Tuesday, September 28, 2010


There comes a time in every traveler’s experience when she feels not just alone, but lonely, uprooted, worn by the wind with insufficient strength to stand proud and an emptiness throbbing from the inside out. Her reasons that used to suffice to explain the many anomalies of her existence are somehow lost, no where to be found...“Why here?”, “Why this place?”, “Why do you remain here?”, "What do you want?" Moving alone, she is her own source of her answers - she has that power and responsibility - so when the source runs dry...what is there?

“…O white moon, you are lonely,
It is the same with me,
But we have the world to roam over,
Only the lonely are free.”

Sara Teasdale, from Morning Song

Saturday, September 25, 2010

The Quitos of Guayasamín

“The Pichincha mountains are a pure expression of my mood; sometimes it arises a pink Quito, filled with light; at times, a black Quito, a red Quito or that Quito from where breaks out a red that flows until the very deep.”

Images from the Capilla del Hombre by Ecuadorian artist Oswaldo Guayasamín.

Wednesday, September 15, 2010

Snow on the Equator

Any travel guide about Ecuador will make note of its spectacular and diverse climates. Ecuador has no seasons – only different altitudes. It is possible to have breakfast on a hot and humid beach in Manabí, lunch in eternally spring-like Quito, afternoon coffee from a thermos at a natural park in the snow dusted Andes and dinner in the Amazon basin. Although this is generally known information and has been told to me time and again by every Ecuadorian with whom I have traveled, I am surprised to see snow in September and surprised to see my breath in August on chilly nights in Quito…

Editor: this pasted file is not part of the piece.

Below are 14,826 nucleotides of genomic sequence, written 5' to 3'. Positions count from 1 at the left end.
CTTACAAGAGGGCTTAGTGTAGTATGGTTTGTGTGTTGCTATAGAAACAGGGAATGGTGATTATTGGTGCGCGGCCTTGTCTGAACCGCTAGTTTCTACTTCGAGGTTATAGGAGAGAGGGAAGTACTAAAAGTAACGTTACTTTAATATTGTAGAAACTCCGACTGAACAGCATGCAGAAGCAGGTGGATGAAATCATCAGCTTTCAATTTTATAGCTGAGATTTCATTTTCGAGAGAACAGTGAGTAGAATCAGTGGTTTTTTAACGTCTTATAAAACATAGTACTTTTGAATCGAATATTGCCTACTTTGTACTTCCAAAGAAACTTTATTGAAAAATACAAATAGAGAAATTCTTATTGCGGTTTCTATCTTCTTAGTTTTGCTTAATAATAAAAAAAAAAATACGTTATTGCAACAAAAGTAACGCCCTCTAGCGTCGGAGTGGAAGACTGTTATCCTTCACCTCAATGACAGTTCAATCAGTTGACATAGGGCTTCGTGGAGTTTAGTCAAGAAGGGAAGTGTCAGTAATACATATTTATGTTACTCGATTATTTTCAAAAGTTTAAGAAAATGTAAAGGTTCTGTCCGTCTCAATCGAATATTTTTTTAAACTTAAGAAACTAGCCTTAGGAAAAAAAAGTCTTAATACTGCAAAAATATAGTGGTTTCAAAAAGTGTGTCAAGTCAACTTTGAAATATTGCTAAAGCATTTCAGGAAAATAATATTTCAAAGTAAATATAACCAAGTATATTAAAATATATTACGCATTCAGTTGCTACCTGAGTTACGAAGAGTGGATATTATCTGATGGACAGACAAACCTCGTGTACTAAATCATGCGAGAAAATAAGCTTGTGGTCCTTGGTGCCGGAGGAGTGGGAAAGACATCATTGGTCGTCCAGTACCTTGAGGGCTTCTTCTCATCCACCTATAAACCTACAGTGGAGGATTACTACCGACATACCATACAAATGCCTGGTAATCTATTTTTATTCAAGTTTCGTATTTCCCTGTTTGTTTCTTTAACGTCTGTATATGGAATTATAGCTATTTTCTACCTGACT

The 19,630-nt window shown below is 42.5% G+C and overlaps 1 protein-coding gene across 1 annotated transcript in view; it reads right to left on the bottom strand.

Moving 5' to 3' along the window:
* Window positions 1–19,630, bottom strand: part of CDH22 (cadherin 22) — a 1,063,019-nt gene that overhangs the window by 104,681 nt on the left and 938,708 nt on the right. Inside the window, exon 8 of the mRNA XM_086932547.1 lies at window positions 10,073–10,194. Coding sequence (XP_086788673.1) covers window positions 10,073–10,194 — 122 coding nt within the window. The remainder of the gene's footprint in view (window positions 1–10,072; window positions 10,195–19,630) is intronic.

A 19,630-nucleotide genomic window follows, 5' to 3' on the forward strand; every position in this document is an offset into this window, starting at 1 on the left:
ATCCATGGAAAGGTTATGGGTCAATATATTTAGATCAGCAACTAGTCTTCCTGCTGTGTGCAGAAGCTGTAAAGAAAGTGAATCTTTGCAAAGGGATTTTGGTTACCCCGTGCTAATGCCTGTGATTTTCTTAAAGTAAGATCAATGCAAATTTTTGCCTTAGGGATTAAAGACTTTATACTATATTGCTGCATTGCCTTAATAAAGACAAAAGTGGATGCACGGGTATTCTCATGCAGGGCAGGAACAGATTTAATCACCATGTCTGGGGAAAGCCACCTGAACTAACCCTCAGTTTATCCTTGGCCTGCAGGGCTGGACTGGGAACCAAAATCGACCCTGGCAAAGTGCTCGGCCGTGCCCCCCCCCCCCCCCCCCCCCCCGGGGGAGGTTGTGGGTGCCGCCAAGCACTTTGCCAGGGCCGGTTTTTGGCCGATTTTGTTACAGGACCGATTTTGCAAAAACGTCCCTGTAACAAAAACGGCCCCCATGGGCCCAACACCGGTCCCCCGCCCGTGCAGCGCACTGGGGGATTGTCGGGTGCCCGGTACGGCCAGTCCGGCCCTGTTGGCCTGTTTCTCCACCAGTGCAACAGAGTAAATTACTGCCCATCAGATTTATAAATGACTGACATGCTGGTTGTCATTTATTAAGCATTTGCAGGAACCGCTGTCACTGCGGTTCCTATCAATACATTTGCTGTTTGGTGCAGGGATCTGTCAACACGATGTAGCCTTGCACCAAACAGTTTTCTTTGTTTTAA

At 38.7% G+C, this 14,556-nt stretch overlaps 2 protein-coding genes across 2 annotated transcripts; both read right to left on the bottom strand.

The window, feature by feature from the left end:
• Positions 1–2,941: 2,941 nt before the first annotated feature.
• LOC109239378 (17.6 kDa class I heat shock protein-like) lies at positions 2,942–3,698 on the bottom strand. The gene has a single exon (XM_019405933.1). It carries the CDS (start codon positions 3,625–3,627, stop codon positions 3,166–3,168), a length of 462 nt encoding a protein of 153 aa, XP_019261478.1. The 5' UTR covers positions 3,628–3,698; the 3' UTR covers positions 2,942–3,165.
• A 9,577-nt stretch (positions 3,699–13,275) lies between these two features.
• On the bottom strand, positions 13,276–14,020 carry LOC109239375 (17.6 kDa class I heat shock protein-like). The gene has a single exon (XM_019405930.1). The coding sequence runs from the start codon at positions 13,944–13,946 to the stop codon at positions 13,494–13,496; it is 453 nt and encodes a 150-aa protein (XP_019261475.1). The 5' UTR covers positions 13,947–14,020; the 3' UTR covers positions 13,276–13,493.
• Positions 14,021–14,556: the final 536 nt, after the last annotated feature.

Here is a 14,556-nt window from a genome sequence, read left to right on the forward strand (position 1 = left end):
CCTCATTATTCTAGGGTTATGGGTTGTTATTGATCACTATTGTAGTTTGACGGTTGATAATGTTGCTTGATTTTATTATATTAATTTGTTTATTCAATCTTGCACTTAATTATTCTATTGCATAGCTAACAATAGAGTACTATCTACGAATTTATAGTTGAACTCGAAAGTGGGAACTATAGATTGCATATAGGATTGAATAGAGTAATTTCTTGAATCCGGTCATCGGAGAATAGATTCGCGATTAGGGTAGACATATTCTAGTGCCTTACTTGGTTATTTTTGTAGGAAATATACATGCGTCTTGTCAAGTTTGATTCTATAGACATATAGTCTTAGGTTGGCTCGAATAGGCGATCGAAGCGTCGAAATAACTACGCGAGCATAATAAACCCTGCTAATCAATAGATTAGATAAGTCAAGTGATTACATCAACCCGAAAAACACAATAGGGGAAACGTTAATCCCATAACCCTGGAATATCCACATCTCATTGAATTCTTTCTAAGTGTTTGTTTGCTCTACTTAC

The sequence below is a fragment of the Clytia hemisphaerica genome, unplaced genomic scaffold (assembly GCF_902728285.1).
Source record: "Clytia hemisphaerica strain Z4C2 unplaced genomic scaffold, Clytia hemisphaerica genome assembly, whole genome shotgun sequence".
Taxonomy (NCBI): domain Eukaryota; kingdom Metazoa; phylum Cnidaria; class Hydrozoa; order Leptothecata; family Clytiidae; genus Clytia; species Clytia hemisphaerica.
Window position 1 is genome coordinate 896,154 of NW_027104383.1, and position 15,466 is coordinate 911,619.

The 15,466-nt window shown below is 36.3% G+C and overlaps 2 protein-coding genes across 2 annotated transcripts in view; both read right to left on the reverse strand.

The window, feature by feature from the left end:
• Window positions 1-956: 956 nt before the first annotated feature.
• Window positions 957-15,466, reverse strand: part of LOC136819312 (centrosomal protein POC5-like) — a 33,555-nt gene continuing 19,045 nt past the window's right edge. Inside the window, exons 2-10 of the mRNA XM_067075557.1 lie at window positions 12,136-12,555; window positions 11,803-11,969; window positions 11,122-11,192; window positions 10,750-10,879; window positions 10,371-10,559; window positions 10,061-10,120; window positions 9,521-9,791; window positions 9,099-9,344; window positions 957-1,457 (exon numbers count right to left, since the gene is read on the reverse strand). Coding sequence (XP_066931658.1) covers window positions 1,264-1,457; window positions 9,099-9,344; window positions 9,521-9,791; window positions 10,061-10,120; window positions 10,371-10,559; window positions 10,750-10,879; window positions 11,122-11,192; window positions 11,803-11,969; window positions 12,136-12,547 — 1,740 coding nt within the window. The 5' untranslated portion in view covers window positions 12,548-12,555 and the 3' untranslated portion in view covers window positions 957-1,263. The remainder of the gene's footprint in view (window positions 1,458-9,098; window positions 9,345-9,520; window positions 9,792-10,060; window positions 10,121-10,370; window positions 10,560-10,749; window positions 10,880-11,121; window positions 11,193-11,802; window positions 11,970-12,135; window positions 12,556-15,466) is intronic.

The morning after one particularly chilly night I accompanied a friend on a filming trip to the subtropical forest of Baeza, an hour and a half outside of Quito. We drove through a mountain pass dusted in snow and cloud…an hour later we were filming butterflies, orchids and waterfalls in our short sleeves, skin toasted by the warm sun.


Graffiti, La Floresta, Quito

Monday, September 13, 2010

Arte Urbana - Plaza del Teatro Sucre

One Sunday a month the Teatro Sucre in downtown historic Quito hosts a cultural event. This month was Arte Urbana (Urban Art) and featured various music groups from Colombia and Ecuador (one local group from Otovalo rapped in their native Quechua), skate, break dancing and live graffiti art. ¡Chevre, el evento!

¡Toma! Pewee torrero league

No injuries incurred...it was a small bull.

Friday, September 10, 2010

Band Rehearsal

In Spanish, band and orchestra mean two different things, just as they do in English. However, an attempt at a literal translation is confused by faux amis. For example, if this blog were written in Spanish, I could not title this entry ensayo de la banda; It would have to be ensayo de la orquesta although the group has no string section and is in every sense of the English term, a jazz band.

Walking into the auditorium of the Colegio Cotopaxí in Quito was like entering a time and space warp. It was an enclave of my own version of America, directed by a retired gringo conductor, who greeted his audience in English and gave instructions in English (phrases that only a veteran conductor would use such as “Take it to the woodshop!”). The music reminded me of something that Mr. Eicher, my high school Wind Ensemble instructor, would have chosen to play at the Mid West clinic in Chicago – something modern, complex, musically intellectual but generally unpleasant to listen to. I felt like I was back in high school as I sat watching one of the few jazz ensembles in Ecuador rehearse.

Wednesday, September 1, 2010

In God's Country

...OR SO I FELT beholding the valleys below, lost in a golden sea of grass and its metallic sheen of wind and bright altiplano sun...

We climbed to an altitude of nearly 3,800 meters one Sunday morning - first in jeep (away from Quito, past Quinche and up through small cobblestone mountain roads) and later on foot (a steep incline through pastureland and the thick grasses of the high plateau) - to the ruins of Quitoloma. From the crest of this páramo is an expansive view of the valleys below and their roads trailing east, the serrated mountain peaks to the south with their peaks lost in clouds, and the blue horizon of Quito to the west. A pre-Incan people had used the site as a fortress. Remnants of their walls remain, crowning the highest hills, scattered stones hidden in the high grasses speckled with lichens the color of sage.

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